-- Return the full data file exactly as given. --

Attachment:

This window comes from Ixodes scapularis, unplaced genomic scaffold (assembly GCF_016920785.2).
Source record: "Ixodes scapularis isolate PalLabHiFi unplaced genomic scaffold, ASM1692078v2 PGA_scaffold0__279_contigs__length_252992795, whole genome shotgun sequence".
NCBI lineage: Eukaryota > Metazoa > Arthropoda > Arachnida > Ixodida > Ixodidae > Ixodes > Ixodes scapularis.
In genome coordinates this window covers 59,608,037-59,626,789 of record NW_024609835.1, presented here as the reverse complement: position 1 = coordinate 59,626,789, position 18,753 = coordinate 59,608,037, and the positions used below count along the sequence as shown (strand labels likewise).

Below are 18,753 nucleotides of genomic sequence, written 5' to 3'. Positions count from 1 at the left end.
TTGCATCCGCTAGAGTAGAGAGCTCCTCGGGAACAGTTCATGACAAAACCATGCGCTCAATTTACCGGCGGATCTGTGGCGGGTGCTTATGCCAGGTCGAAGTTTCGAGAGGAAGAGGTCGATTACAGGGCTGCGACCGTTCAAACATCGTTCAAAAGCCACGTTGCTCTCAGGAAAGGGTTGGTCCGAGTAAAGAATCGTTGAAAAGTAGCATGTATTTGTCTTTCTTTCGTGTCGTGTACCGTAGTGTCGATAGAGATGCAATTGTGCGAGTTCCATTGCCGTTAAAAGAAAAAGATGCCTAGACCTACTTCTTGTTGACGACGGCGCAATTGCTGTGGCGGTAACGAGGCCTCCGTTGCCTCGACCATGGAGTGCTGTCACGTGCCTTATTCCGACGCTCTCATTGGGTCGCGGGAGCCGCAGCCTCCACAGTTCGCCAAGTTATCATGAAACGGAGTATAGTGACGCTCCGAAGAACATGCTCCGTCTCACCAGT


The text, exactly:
This window comes from Ixodes scapularis, unplaced genomic scaffold (assembly GCF_016920785.2).
Source record: "Ixodes scapularis isolate PalLabHiFi unplaced genomic scaffold, ASM1692078v2 PGA_scaffold0__279_contigs__length_252992795, whole genome shotgun sequence".
NCBI lineage: Eukaryota > Metazoa > Arthropoda > Arachnida > Ixodida > Ixodidae > Ixodes > Ixodes scapularis.
In genome coordinates this window covers 59,608,037-59,626,789 of record NW_024609835.1, presented here as the reverse complement: position 1 = coordinate 59,626,789, position 18,753 = coordinate 59,608,037, and the positions used below count along the sequence as shown (strand labels likewise).

Below are 18,753 nucleotides of genomic sequence, written 5' to 3'. Positions count from 1 at the left end.
TTGCATCCGCTAGAGTAGAGAGCTCCTCGGGAACAGTTCATGACAAAACCATGCGCTCAATTTACCGGCGGATCTGTGGCGGGTGCTTATGCCAGGTCGAAGTTTCGAGAGGAAGAGGTCGATTACAGGGCTGCGACCGTTCAAACATCGTTCAAAAGCCACGTTGCTCTCAGGAAAGGGTTGGTCCGAGTAAAGAATCGTTGAAAAGTAGCATGTATTTGTCTTTCTTTCGTGTCGTGTACCGTAGTGTCGATAGAGATGCAATTGTGCGAGTTCCATTGCCGTTAAAAGAAAAAGATGCCTAGACCTACTTCTTGTTGACGACGGCGCAATTGCTGTGGCGGTAACGAGGCCTCCGTTGCCTCGACCATGGAGTGCTGTCACGTGCCTTATTCCGACGCTCTCATTGGGTCGCGGGAGCCGCAGCCTCCACAGTTCGCCAAGTTATCATGAAACGGAGTATAGTGACGCTCCGAAGAACATGCTCCGTCTCACCAGT